Finding a Safe Distance

So we are into our second week of “temporary isolation,” and already the culture is molding into a new normal. The ads coming onto my screen have shifted from Easter outfits to cozy pajamas for staying home. Recipes in my inbox are all about comfort food and using pantry staples. People who have been too busy pursuing life to stop and chat are suddenly sending texts and Friend requests as if they would love nothing better than to catch up. The jokes keep getting better. And we finally have the time to watch our favorite TV series on Netflix, paint the living room, or learn to crochet.

It’s strange how a crisis will bring out both the worst and the best in people. I think every one of us wrestles with anxiety… feels the gnawing uncertainty of the future. And maybe it is easy to think of our own family’s needs and risks as being most pressing. But it’s not all bad. If this pushes us to pray more about where we are, and depend on God, then we are a step ahead of where we were a month ago. If this causes us to appreciate family and friends more, or to engage in deeper conversations with others, then we are growing into a healthier and better place. If our hearts go out to others and the burdens they are bearing, whether financial or physical or emotional, and we extend ourselves toward those needs, then we are learning how to be the hands and feet of Christ in real life. If this separation from all our everyday pursuits allows time for families to work together and play together and talk about serious life issues together, then are we not building stronger homes in our togetherness? It seems that distancing from our busy lives and personal pursuits might give us a nudge to draw closer to the relationships that really matter.

As I listen to different voices speak about the current crisis over the past week, the contrasts are striking. Voices of alarm and anxiety. Voices of wisdom and hope. There is beauty in hearing the Family of God giving thanks, in hearing their words of encouragement and appreciation to one another, in expressing love and unity and a desire to serve. And what if this is how we grow into who God wants us to be? This very situation and how we respond to it can be the cultivating fertile ground of the next level of growth in our faith. Maybe it really is all a matter of distance– and I’m thinking the safest place to be right now is as close to the Good Shepherd as possible. I can hear the promise written down for us: “Come near to God and He will come near to you.” (James 4:8) He is always right there, as close as my next breath– it is me that must practice opening my eyes to see Him at work…slowing down enough to pay attention…being quiet and still to hear His voice.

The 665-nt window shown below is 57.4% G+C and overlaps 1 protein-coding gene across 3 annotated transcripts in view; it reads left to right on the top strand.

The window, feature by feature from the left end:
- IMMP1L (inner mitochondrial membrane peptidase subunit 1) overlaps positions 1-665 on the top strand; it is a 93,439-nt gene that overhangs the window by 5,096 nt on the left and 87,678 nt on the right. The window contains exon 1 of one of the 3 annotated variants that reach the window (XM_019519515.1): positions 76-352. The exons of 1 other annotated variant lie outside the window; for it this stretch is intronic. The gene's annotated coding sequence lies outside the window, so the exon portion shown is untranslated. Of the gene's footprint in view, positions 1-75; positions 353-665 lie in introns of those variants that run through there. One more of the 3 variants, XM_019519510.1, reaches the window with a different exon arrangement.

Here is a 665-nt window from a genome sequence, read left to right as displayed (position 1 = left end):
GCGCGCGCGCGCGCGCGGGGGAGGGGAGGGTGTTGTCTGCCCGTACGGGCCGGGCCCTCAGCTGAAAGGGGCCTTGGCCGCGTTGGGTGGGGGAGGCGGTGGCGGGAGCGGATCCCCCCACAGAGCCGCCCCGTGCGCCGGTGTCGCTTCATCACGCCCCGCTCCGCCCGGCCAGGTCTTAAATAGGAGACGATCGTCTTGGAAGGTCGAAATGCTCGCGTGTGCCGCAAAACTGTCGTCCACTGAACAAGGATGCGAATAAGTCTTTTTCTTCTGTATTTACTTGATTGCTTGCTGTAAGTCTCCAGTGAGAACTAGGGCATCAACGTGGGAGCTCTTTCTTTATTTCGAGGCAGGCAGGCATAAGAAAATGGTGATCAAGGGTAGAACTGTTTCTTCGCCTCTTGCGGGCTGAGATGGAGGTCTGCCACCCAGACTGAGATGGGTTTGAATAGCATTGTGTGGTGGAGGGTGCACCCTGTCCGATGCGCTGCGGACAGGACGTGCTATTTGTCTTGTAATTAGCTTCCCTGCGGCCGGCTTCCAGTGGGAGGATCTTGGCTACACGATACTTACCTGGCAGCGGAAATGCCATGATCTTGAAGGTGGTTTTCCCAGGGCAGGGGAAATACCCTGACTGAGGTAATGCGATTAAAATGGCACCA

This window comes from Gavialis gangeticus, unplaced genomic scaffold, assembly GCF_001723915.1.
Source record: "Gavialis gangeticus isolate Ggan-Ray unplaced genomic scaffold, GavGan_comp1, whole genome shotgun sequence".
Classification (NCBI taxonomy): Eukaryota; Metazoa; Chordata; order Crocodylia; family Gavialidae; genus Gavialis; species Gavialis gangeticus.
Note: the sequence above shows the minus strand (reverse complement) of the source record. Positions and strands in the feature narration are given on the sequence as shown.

That’s one thing that has not changed: We can always have more of Jesus, if we are willing to pay the price. Because saying yes to one thing always means saying no to something else, and I get to choose what I want more. So in this time of saying no to so many things, let me say yes to His doing a new and deeper thing in my life. And help me seek out the certain things He has for me to do in this strange new season of life.

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What we think, how we feel, our motives, and both the large and microscopic choices that make up our days are the environment the Spirit’s work is planted in. When the environment is right, the fruit of the Spirit grows. We are asked, even commanded, to cultivate a place where the Spirit of God remains.

Heath Adamson

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Therefore, as God’s chosen people, holy and dearly loved, clothe yourselves with compassion, kindness, humility, gentleness and patience. Bear with each other and forgive whatever grievances you may have against one another. Forgive as the Lord forgave you. And over all these virtues put on love, which binds them all together in perfect unity. Let the peace of Christ rule in your hearts, since as members of one body you were called to peace. And be thankful. Let the word of Christ dwell in you richly as you teach and admonish one another with all wisdom, and as you sing psalms, hymns and spiritual songs with gratitude in your hearts to God. And whatever you do, whether in word or deed, do it all in the name of the Lord Jesus, giving thanks to God the Father through him.

Colossians 3:12-17
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